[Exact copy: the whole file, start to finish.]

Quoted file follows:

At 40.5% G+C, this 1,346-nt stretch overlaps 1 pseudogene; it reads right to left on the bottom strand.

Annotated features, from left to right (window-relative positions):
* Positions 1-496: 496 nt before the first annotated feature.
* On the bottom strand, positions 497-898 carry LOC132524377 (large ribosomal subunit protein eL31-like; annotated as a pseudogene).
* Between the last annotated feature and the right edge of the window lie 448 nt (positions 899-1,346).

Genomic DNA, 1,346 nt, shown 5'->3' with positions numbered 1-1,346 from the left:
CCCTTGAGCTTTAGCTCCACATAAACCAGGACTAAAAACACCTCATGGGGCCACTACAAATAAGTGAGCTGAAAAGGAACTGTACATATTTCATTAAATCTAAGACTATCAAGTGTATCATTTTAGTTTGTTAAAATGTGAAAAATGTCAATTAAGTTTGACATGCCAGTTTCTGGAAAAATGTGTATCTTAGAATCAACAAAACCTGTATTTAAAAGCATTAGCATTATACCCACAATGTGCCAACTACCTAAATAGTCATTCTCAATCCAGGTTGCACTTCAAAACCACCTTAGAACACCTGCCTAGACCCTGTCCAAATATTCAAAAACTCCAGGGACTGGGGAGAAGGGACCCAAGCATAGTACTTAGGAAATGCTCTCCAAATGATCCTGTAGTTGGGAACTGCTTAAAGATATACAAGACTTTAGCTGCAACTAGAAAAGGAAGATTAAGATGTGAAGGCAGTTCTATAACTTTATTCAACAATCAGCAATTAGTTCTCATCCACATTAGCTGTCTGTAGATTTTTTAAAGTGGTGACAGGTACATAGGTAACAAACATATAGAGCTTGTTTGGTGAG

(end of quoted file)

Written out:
At 40.5% G+C, this 1,346-nt stretch overlaps 1 pseudogene; it reads right to left on the bottom strand.

Annotated features, from left to right (window-relative positions):
* Positions 1-496: 496 nt before the first annotated feature.
* On the bottom strand, positions 497-898 carry LOC132524377 (large ribosomal subunit protein eL31-like; annotated as a pseudogene).
* Between the last annotated feature and the right edge of the window lie 448 nt (positions 899-1,346).

Genomic DNA, 1,346 nt, shown 5'->3' with positions numbered 1-1,346 from the left:
CCCTTGAGCTTTAGCTCCACATAAACCAGGACTAAAAACACCTCATGGGGCCACTACAAATAAGTGAGCTGAAAAGGAACTGTACATATTTCATTAAATCTAAGACTATCAAGTGTATCATTTTAGTTTGTTAAAATGTGAAAAATGTCAATTAAGTTTGACATGCCAGTTTCTGGAAAAATGTGTATCTTAGAATCAACAAAACCTGTATTTAAAAGCATTAGCATTATACCCACAATGTGCCAACTACCTAAATAGTCATTCTCAATCCAGGTTGCACTTCAAAACCACCTTAGAACACCTGCCTAGACCCTGTCCAAATATTCAAAAACTCCAGGGACTGGGGAGAAGGGACCCAAGCATAGTACTTAGGAAATGCTCTCCAAATGATCCTGTAGTTGGGAACTGCTTAAAGATATACAAGACTTTAGCTGCAACTAGAAAAGGAAGATTAAGATGTGAAGGCAGTTCTATAACTTTATTCAACAATCAGCAATTAGTTCTCATCCACATTAGCTGTCTGTAGATTTTTTAAAGTGGTGACAGGTACATAGGTAACAAACATATAGAGCTTGTTTGGTGAG